Why The SEC Lost Its Big Case Against Mark Cuban


Mark Cuban

Reuters/Mike Segar

Dallas Mavericks owner Mark Cuban cheers before his team plays the Miami Heat in Game 6 of the NBA Finals basketball series in Miami, June 12, 2011.

A jury deliberated for under five hours before finding billionaire Mark Cuban not liable for insider trading - an outcome that made the SEC look bad for bringing the case in the first place.


Cuban, who owns the Dallas Mavericks, gave an impassioned speech after the verdict calling the SEC big bullies for suing him. Cuban spent more on the suit than he would have if he'd just paid a penalty, but he wanted to prove a point: The SEC never should have gone after him.

Cuban is probably correct, mainly because the SEC didn't have much evidence on its side. The SEC claimed Cuban ditched his stock in an Internet company called Mamma.com after he got an inside tip that it planned to make an offering that would have diluted his shares. That tip helped Cuban avoid $750,000 in losses, the SEC said.

The SEC had to prove that Cuban received confidential, significant, nonpublic information that spurred him to trade his stock, a tall order the agency simply couldn't fill.

The case hinged on an unrecorded, eight-minute phone call from June 2004 between Cuban and former Mamma.com CEO Guy Faure. Faure gave a deposition saying he told Cuban confidentially during that call that he was planning a stock offering called a private investment in public equity, or PIPE, Bloomberg reported.


"Now I'm screwed. I can't sell," Cuban supposedly said, indicating he knew he'd just gotten inside info that was illegal to trade on. The SEC claimed he sold anyway, in time to avoid huge losses.

Cuban testified that he couldn't remember details from the conversation but says there are many reasons why he ditched his Mamma.com stock and that he was never told to keep the information secret. He also presented an expert who said the information wasn't that important, and that other investors would have had access to it.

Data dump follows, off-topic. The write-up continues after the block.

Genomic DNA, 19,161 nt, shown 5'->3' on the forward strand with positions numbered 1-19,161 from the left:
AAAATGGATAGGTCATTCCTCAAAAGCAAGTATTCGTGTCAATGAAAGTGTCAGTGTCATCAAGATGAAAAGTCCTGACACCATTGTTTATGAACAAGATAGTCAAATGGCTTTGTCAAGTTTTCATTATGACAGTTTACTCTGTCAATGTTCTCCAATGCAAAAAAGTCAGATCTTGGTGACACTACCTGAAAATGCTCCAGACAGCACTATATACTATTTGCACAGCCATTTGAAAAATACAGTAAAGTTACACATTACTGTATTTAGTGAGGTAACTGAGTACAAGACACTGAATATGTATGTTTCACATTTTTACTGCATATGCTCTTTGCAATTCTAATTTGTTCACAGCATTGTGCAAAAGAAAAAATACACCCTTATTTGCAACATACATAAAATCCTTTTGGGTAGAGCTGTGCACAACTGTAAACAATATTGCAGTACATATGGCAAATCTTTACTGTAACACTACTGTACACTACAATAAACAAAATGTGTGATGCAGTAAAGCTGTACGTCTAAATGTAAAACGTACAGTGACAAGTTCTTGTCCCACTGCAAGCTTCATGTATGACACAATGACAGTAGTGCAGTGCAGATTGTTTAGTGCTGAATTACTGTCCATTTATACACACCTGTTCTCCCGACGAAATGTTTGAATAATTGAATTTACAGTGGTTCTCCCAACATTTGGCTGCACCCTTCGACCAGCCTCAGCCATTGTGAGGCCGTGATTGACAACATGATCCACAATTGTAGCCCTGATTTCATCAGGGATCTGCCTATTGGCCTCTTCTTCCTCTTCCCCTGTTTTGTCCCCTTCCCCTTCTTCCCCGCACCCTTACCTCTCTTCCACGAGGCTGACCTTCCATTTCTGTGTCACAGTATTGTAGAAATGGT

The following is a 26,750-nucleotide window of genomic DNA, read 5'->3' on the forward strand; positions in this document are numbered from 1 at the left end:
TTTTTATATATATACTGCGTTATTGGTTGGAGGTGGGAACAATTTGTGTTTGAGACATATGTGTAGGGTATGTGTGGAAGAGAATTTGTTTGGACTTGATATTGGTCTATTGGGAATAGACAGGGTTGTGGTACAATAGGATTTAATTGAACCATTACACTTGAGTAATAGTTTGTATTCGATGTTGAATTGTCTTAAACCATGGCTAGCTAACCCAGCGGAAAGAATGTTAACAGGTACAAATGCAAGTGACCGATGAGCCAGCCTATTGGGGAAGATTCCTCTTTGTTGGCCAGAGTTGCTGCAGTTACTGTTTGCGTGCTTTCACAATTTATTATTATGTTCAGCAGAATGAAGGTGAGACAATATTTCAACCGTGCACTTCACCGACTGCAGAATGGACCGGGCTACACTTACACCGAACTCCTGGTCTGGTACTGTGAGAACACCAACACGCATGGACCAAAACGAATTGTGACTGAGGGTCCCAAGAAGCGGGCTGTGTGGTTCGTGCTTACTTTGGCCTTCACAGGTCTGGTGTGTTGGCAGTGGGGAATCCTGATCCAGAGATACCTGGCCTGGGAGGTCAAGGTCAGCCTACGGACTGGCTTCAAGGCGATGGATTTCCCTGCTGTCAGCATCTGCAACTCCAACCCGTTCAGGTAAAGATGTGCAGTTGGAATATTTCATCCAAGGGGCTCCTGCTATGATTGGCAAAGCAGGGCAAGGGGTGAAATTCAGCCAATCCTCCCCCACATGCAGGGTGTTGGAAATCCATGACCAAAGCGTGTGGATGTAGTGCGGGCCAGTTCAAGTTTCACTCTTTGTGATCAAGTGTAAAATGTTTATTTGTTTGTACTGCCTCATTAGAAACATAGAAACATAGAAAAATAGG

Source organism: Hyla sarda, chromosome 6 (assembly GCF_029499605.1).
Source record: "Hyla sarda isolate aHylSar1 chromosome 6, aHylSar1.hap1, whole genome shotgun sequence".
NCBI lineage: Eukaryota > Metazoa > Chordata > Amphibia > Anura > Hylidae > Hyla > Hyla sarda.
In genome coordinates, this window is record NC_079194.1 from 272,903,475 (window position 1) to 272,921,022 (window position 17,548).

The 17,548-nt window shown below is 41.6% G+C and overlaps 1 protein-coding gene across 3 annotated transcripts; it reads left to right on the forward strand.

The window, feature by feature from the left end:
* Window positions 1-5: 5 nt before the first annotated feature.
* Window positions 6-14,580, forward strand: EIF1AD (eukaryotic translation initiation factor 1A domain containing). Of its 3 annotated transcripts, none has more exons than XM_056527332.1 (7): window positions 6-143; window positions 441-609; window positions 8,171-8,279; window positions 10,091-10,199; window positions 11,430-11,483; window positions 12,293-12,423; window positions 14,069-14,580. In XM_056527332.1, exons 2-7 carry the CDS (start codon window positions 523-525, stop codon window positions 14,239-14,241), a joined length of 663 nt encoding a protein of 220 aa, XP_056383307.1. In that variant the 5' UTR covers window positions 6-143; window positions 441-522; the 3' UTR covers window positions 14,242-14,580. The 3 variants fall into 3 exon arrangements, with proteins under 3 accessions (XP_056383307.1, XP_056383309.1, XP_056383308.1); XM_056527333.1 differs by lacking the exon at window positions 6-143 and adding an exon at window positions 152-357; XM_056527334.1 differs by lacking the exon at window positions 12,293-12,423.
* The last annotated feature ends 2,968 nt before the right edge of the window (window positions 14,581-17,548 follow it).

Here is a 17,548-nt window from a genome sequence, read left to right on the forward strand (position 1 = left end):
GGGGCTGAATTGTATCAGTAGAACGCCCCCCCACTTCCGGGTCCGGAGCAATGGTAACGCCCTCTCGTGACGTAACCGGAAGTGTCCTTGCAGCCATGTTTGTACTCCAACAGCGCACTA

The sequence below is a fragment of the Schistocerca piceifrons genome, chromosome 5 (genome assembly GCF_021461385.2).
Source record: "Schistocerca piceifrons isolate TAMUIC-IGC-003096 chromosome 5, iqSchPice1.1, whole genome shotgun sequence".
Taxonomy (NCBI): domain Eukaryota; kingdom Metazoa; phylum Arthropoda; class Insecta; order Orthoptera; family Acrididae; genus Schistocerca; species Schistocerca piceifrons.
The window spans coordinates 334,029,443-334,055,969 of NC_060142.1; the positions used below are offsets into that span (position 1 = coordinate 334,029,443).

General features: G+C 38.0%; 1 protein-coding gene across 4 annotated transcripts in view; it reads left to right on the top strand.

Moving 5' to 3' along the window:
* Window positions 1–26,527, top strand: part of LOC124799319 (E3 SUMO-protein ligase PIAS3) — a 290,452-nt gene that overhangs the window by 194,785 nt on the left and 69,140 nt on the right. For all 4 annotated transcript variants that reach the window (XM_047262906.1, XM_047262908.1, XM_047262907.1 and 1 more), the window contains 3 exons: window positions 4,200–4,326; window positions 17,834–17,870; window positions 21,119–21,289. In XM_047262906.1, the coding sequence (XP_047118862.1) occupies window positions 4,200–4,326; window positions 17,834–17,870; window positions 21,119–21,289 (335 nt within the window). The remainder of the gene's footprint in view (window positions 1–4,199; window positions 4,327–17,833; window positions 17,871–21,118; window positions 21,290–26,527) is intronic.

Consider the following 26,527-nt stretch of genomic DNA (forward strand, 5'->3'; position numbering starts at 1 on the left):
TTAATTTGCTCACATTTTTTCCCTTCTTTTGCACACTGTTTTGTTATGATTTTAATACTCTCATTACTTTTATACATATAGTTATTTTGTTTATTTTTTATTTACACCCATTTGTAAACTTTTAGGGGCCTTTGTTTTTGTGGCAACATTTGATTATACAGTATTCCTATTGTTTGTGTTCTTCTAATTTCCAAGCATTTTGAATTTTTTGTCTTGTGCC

Faure gave a recorded deposition that conflicted with Cuban's version of events, but it was one man's word against another's because their phone call wasn't recorded. The SEC also didn't have the power to call Faure to testify in court because he was in Canada.

"You don't want your star witness on videotape," defense attorney Stuart Slotnick told Forbes. "The jury is deprived of getting to assess his credibility."

The SEC also had to contend with a formidable expert witness for the defense team - Dr. Erik Sirri, a former high-ranking official at the SEC. Sirri testified that the supposed tip Cuban received was readily accessible to the average investor, the Dallas Morning News reported.


Sirri showed website postings and SEC records indicating that the public had access to the same information Cuban had before he made the trade, the Morning News reported.

Sirri also prepared a study during the case analyzing how the market reacted to the Mamma.com PIPE announcement which claimed that reaction was not "statistically signficant," according to court records. Sirri said his study showed the information Cuban possessed was not "material." (Insider trading requires that a trader act on "material, nonpublic" information, meaning the information must be signficant.)

If Cuban had avoided this trial, he could have faced about $2 million in fines, his lawyers told Reuters. He says he spent a lot more than that to prove the SEC wrong.